Ropes

I introduced rope play to my sessions after noticing a couple of children interested in tying things or making assault courses.

I brought along a selection of rope and also set up a slack line to offer the children an opportunity to experiment with balance and other ways of moving off the ground.

It was lovely to see the way the children experimented with ropes, and each week the kinds of things they did evolved.

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One of the girls worked hard completely independently and designed and built a rope walkway. Everyone had fun testing it out and I was impressed at the level of sophistication!

One of the boys who I’ve struggled to “Hook in” has been fascinated with the ropes, this was the first session that he was truly engaged and completely focused on a task. He designed a climbing rope, and again everyone had fun testing it out. This is a massive breakthrough for this child and I’m so happy to see him enjoying what he is doing, engrossed and thinking about his designs.

As the weeks progressed, children began to invent team games, discuss rules, work collaboratively and generally experiment to their hearts content.

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These girls used the wild wind in their play for a couple of weeks in row and created a “Pirate Ship”, they role played for a long time hoisting sails, creating shelter, hanging out washing and sleeping on the ship. The wind added an extra thrilling dimension to their play and the girls tied lovely knots and designed sails.

It was nice to watch these older children (9) thoroughly engrossed in their play.

Whilst observing them I did wonder how much time they actually get in their lives to freely play in this way, with no one directing them and where they make the rules? I guess to a certain extent there may be role play with siblings, probably in doors or parks, and also playtimes at school allow for free play with peers, (but they are short and there are no tarps and ropes there!), but free play on this level, with peers of the same age group and the freedom and props to inspire these scenarios must be quite rare at this age.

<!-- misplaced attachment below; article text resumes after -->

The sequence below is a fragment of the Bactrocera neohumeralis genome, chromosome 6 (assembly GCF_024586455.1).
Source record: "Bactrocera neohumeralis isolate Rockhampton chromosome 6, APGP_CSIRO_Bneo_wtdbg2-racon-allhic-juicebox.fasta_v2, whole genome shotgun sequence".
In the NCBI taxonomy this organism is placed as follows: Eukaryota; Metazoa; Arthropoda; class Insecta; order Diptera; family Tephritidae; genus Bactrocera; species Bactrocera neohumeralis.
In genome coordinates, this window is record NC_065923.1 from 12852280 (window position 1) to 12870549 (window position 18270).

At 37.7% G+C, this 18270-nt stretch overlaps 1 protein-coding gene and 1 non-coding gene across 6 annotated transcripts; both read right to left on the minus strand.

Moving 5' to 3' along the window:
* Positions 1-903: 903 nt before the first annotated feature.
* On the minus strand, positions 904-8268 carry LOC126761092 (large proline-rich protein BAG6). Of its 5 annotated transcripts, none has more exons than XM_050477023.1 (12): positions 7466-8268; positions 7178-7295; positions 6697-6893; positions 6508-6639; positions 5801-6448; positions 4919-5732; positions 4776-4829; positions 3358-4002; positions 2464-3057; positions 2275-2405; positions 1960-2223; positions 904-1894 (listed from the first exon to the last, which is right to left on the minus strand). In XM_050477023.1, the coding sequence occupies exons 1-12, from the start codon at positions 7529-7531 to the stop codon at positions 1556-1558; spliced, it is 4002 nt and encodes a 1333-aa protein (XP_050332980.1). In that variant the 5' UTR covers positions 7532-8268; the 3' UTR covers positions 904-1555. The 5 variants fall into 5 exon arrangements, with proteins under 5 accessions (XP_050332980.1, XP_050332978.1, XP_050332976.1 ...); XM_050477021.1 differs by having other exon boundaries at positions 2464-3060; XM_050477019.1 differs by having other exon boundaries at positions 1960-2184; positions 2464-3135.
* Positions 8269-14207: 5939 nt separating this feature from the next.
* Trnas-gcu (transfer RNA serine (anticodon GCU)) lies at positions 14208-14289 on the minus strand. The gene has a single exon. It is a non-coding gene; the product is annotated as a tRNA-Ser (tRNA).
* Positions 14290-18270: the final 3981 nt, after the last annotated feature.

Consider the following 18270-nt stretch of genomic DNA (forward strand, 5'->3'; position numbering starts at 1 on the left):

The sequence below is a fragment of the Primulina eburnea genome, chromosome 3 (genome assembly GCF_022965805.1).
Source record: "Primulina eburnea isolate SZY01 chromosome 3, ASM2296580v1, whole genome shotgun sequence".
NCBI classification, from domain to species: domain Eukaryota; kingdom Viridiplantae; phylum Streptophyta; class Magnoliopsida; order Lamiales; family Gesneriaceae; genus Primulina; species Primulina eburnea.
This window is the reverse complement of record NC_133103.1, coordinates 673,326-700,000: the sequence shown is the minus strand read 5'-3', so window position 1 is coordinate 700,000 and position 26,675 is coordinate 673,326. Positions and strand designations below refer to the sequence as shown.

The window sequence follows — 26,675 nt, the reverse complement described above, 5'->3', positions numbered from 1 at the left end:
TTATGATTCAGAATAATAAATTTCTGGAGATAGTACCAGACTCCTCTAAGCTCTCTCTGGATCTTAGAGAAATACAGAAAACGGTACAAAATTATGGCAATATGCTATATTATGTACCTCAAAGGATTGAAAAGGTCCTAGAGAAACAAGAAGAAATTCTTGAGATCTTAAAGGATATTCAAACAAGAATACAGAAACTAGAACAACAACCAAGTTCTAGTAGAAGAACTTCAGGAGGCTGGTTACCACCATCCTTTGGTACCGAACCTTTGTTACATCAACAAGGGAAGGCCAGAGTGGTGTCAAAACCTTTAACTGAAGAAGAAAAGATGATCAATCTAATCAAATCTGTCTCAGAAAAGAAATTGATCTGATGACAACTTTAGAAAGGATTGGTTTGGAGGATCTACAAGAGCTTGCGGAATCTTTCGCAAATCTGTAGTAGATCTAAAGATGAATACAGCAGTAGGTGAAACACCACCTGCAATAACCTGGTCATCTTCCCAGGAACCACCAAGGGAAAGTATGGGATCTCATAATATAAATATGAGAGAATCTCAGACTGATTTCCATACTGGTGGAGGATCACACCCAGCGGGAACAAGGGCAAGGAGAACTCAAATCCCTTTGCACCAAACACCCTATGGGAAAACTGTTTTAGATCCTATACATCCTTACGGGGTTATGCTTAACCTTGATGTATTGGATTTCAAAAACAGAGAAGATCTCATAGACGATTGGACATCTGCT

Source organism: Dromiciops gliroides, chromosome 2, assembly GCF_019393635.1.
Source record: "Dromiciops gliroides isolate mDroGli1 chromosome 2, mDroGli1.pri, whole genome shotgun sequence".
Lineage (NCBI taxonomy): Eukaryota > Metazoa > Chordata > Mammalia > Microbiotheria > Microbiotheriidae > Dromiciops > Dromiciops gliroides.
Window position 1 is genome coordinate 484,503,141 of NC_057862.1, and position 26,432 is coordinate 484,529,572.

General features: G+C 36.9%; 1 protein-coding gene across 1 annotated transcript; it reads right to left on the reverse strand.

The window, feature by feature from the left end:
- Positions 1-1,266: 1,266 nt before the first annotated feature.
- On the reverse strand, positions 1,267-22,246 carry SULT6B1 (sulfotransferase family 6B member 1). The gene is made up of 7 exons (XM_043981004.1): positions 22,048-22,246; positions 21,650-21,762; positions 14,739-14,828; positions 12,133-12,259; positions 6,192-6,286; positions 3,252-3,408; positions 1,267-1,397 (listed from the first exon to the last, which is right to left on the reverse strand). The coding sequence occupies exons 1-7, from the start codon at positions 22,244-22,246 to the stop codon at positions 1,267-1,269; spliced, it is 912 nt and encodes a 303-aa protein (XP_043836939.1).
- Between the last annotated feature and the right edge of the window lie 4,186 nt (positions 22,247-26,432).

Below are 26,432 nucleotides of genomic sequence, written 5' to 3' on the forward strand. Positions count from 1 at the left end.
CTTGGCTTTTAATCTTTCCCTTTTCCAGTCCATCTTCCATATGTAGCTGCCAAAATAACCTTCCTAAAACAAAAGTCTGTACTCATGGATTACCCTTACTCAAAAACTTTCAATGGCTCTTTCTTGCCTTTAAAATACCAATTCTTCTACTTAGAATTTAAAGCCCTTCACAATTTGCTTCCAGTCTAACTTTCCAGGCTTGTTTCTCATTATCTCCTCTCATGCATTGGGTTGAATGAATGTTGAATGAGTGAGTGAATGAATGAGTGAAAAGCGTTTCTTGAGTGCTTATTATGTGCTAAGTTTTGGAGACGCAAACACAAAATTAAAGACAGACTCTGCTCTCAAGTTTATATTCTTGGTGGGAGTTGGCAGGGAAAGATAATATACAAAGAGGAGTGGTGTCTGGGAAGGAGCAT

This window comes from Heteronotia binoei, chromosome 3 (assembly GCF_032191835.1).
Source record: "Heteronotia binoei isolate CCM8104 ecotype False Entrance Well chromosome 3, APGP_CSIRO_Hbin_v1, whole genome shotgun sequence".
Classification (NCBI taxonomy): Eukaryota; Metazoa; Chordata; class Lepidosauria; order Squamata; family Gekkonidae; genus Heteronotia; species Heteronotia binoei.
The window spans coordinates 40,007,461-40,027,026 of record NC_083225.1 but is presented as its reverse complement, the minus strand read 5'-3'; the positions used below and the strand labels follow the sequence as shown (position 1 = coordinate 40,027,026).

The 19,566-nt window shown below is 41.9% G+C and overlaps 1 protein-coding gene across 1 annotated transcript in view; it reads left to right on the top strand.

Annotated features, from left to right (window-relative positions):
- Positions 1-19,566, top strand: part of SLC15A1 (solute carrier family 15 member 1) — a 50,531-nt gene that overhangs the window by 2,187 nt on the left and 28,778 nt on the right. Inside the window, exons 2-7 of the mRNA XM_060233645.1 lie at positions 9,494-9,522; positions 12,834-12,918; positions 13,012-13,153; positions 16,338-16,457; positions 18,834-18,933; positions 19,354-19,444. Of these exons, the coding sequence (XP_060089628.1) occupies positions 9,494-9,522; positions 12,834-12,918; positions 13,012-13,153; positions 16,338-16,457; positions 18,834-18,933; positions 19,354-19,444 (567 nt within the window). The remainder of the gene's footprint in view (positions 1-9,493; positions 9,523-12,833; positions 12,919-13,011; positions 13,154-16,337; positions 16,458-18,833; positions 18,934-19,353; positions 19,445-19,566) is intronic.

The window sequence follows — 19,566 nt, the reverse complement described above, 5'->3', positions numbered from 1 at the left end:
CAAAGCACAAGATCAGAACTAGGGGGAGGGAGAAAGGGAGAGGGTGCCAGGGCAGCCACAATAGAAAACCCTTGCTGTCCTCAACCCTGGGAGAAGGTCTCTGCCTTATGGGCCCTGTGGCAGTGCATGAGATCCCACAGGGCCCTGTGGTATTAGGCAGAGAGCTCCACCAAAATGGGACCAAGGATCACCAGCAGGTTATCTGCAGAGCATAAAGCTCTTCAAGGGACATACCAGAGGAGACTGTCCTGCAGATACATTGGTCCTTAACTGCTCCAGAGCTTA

Getting tangled in knots 

As my assessment week looms and I’m working through my portfolio I realised that knots are not a strong point! I shy away from them, it’s another of those things I’ve taught myself to believe I can’t do, strange how this happens! In my head they are complicated, too many instructions, too hard I get it wrong. So I made a decision to learn some knots. I decided to break it down into small tasks and my first task is that I can teach all my forest school kids to tie a reef knot this week. So I let everyone choose a length a brightly coloured paracord and as we sat in our circle we all had a go. Right over left left over right. Some children managed easily some struggled and I was able to help and next week we will do it again but I will ask them to attach the ropes to a tarp.
So reef knot ✅!
I think I’ve said before it’s quite surreal that I go along to one of Alan’s sessions with the kids and he seems telepathic! We’ve started going to the Be more outdoors after school bushcraft club and this week, Lashings and knots! Brilliant complete with resident knot expert to the fire service John.

After practicing loads and repeating knots over and over I feel so much more confident. We built a seat using sheer lashing and clove hitches, and I’m sure this will come in handy fro my assessment week. I love the fact that I feel unable to do things, set my mind to doing it, practice and practice and then I can! That sounds silly, but its so easy to just say…”oh I cant do it”, and walk away from some things, practice really does make perfect!

And it’s a big confidence boost to realise that actually I can do it!

 

Next thing to practice, Tool Talks!

 

 

Reflections 

I am just standing cooking tea, having a quiet moment reflecting on the work I’ve done this summer.